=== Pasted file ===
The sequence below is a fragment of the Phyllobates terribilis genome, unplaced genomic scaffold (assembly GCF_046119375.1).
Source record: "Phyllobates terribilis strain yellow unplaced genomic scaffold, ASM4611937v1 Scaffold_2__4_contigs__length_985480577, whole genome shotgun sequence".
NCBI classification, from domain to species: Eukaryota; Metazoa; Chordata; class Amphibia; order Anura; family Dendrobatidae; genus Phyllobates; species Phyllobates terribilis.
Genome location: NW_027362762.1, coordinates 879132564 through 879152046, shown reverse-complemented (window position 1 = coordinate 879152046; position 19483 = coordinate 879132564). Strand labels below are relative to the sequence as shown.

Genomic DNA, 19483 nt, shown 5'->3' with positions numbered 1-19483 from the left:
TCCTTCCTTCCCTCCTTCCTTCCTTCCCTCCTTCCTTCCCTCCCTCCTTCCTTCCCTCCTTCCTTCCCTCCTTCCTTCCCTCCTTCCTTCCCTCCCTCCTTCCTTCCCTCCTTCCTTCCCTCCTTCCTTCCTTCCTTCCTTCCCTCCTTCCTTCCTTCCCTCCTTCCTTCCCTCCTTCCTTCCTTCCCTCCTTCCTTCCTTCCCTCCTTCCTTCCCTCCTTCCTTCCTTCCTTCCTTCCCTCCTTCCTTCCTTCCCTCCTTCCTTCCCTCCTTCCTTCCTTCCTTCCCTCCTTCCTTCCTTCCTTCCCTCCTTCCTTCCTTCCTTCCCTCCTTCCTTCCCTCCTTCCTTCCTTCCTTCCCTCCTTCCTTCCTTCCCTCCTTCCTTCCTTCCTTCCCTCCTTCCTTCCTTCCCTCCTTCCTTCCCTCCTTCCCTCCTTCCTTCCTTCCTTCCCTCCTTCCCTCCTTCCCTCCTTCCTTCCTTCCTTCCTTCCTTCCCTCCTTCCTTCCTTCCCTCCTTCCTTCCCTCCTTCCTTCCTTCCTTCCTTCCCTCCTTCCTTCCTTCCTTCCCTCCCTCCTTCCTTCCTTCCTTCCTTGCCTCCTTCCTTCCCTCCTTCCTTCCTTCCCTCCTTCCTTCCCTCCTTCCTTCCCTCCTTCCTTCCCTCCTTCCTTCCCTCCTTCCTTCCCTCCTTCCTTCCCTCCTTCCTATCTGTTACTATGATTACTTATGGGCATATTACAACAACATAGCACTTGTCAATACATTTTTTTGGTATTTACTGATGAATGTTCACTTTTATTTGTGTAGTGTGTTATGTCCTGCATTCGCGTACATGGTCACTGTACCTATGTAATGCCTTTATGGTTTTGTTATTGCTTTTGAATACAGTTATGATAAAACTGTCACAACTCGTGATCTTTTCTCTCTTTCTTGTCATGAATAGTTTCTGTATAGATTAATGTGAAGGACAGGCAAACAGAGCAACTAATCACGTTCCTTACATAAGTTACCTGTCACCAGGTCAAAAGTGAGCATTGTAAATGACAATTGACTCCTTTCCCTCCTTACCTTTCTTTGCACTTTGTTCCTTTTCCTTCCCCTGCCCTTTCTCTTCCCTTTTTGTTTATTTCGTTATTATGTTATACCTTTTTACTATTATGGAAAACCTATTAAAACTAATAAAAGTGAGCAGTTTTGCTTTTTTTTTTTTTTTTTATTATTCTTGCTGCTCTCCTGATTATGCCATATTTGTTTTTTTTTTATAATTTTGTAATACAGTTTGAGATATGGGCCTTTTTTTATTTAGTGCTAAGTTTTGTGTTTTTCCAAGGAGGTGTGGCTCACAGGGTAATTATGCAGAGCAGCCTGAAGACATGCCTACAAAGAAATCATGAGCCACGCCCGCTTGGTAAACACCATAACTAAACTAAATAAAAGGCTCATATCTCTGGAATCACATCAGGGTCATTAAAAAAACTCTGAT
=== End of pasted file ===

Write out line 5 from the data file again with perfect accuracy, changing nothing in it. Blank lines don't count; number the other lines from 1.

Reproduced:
Genomic DNA, 19483 nt, shown 5'->3' with positions numbered 1-19483 from the left: